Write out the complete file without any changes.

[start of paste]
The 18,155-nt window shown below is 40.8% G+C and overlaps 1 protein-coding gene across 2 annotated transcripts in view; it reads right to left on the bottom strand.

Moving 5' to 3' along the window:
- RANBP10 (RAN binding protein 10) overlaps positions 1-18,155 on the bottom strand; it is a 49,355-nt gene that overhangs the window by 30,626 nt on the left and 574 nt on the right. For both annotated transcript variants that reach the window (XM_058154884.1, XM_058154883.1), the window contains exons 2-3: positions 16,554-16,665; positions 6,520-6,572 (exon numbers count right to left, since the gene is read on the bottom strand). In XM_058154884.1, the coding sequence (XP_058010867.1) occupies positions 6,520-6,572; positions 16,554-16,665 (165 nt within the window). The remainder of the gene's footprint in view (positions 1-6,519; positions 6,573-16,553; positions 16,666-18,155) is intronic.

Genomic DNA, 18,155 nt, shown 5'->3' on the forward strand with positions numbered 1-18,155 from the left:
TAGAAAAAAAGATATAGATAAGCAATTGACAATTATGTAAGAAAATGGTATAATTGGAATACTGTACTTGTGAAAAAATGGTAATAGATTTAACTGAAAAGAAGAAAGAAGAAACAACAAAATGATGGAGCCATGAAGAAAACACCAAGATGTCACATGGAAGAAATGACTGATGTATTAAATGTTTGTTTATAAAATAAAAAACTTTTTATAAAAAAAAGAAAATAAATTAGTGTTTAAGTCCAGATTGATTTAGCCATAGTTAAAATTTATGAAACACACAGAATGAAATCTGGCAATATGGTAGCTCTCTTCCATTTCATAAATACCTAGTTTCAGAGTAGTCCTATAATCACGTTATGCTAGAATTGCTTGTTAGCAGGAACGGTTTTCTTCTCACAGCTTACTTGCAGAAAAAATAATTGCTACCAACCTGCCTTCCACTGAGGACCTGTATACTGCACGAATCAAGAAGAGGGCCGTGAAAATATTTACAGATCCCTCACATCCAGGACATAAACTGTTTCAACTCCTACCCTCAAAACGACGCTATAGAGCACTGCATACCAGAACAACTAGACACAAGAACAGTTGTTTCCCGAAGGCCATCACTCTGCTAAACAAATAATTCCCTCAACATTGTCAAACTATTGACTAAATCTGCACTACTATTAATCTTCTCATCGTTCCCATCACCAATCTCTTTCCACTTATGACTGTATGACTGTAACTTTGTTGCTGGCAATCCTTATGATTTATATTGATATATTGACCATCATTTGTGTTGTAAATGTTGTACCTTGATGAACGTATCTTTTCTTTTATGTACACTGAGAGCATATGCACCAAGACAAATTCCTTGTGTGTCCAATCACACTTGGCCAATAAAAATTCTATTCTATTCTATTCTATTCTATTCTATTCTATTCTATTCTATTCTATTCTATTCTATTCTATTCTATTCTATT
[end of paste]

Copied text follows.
The 18,155-nt window shown below is 40.8% G+C and overlaps 1 protein-coding gene across 2 annotated transcripts in view; it reads right to left on the bottom strand.

Moving 5' to 3' along the window:
- RANBP10 (RAN binding protein 10) overlaps positions 1-18,155 on the bottom strand; it is a 49,355-nt gene that overhangs the window by 30,626 nt on the left and 574 nt on the right. For both annotated transcript variants that reach the window (XM_058154884.1, XM_058154883.1), the window contains exons 2-3: positions 16,554-16,665; positions 6,520-6,572 (exon numbers count right to left, since the gene is read on the bottom strand). In XM_058154884.1, the coding sequence (XP_058010867.1) occupies positions 6,520-6,572; positions 16,554-16,665 (165 nt within the window). The remainder of the gene's footprint in view (positions 1-6,519; positions 6,573-16,553; positions 16,666-18,155) is intronic.

Genomic DNA, 18,155 nt, shown 5'->3' on the forward strand with positions numbered 1-18,155 from the left:
TAGAAAAAAAGATATAGATAAGCAATTGACAATTATGTAAGAAAATGGTATAATTGGAATACTGTACTTGTGAAAAAATGGTAATAGATTTAACTGAAAAGAAGAAAGAAGAAACAACAAAATGATGGAGCCATGAAGAAAACACCAAGATGTCACATGGAAGAAATGACTGATGTATTAAATGTTTGTTTATAAAATAAAAAACTTTTTATAAAAAAAAGAAAATAAATTAGTGTTTAAGTCCAGATTGATTTAGCCATAGTTAAAATTTATGAAACACACAGAATGAAATCTGGCAATATGGTAGCTCTCTTCCATTTCATAAATACCTAGTTTCAGAGTAGTCCTATAATCACGTTATGCTAGAATTGCTTGTTAGCAGGAACGGTTTTCTTCTCACAGCTTACTTGCAGAAAAAATAATTGCTACCAACCTGCCTTCCACTGAGGACCTGTATACTGCACGAATCAAGAAGAGGGCCGTGAAAATATTTACAGATCCCTCACATCCAGGACATAAACTGTTTCAACTCCTACCCTCAAAACGACGCTATAGAGCACTGCATACCAGAACAACTAGACACAAGAACAGTTGTTTCCCGAAGGCCATCACTCTGCTAAACAAATAATTCCCTCAACATTGTCAAACTATTGACTAAATCTGCACTACTATTAATCTTCTCATCGTTCCCATCACCAATCTCTTTCCACTTATGACTGTATGACTGTAACTTTGTTGCTGGCAATCCTTATGATTTATATTGATATATTGACCATCATTTGTGTTGTAAATGTTGTACCTTGATGAACGTATCTTTTCTTTTATGTACACTGAGAGCATATGCACCAAGACAAATTCCTTGTGTGTCCAATCACACTTGGCCAATAAAAATTCTATTCTATTCTATTCTATTCTATTCTATTCTATTCTATTCTATTCTATTCTATTCTATTCTATTCTATTCTATT